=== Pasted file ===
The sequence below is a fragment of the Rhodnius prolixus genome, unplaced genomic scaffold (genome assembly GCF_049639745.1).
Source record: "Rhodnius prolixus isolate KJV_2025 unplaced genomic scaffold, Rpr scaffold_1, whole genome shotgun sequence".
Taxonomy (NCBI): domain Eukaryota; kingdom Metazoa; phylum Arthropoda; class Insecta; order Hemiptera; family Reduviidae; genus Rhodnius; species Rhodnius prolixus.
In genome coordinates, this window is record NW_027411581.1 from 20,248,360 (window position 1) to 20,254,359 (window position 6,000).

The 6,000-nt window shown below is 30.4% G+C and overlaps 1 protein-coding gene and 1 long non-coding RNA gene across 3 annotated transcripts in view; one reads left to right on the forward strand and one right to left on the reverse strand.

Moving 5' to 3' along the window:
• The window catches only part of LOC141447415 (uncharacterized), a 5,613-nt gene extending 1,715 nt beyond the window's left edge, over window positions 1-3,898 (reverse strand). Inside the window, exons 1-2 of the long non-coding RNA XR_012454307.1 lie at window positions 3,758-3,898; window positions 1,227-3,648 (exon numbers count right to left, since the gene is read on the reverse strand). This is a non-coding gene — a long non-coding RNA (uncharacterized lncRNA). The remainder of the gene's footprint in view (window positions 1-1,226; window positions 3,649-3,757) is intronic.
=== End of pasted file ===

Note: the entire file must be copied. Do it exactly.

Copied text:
The sequence below is a fragment of the Rhodnius prolixus genome, unplaced genomic scaffold (genome assembly GCF_049639745.1).
Source record: "Rhodnius prolixus isolate KJV_2025 unplaced genomic scaffold, Rpr scaffold_1, whole genome shotgun sequence".
Taxonomy (NCBI): domain Eukaryota; kingdom Metazoa; phylum Arthropoda; class Insecta; order Hemiptera; family Reduviidae; genus Rhodnius; species Rhodnius prolixus.
In genome coordinates, this window is record NW_027411581.1 from 20,248,360 (window position 1) to 20,254,359 (window position 6,000).

The 6,000-nt window shown below is 30.4% G+C and overlaps 1 protein-coding gene and 1 long non-coding RNA gene across 3 annotated transcripts in view; one reads left to right on the forward strand and one right to left on the reverse strand.

Moving 5' to 3' along the window:
• The window catches only part of LOC141447415 (uncharacterized), a 5,613-nt gene extending 1,715 nt beyond the window's left edge, over window positions 1-3,898 (reverse strand). Inside the window, exons 1-2 of the long non-coding RNA XR_012454307.1 lie at window positions 3,758-3,898; window positions 1,227-3,648 (exon numbers count right to left, since the gene is read on the reverse strand). This is a non-coding gene — a long non-coding RNA (uncharacterized lncRNA). The remainder of the gene's footprint in view (window positions 1-1,226; window positions 3,649-3,757) is intronic.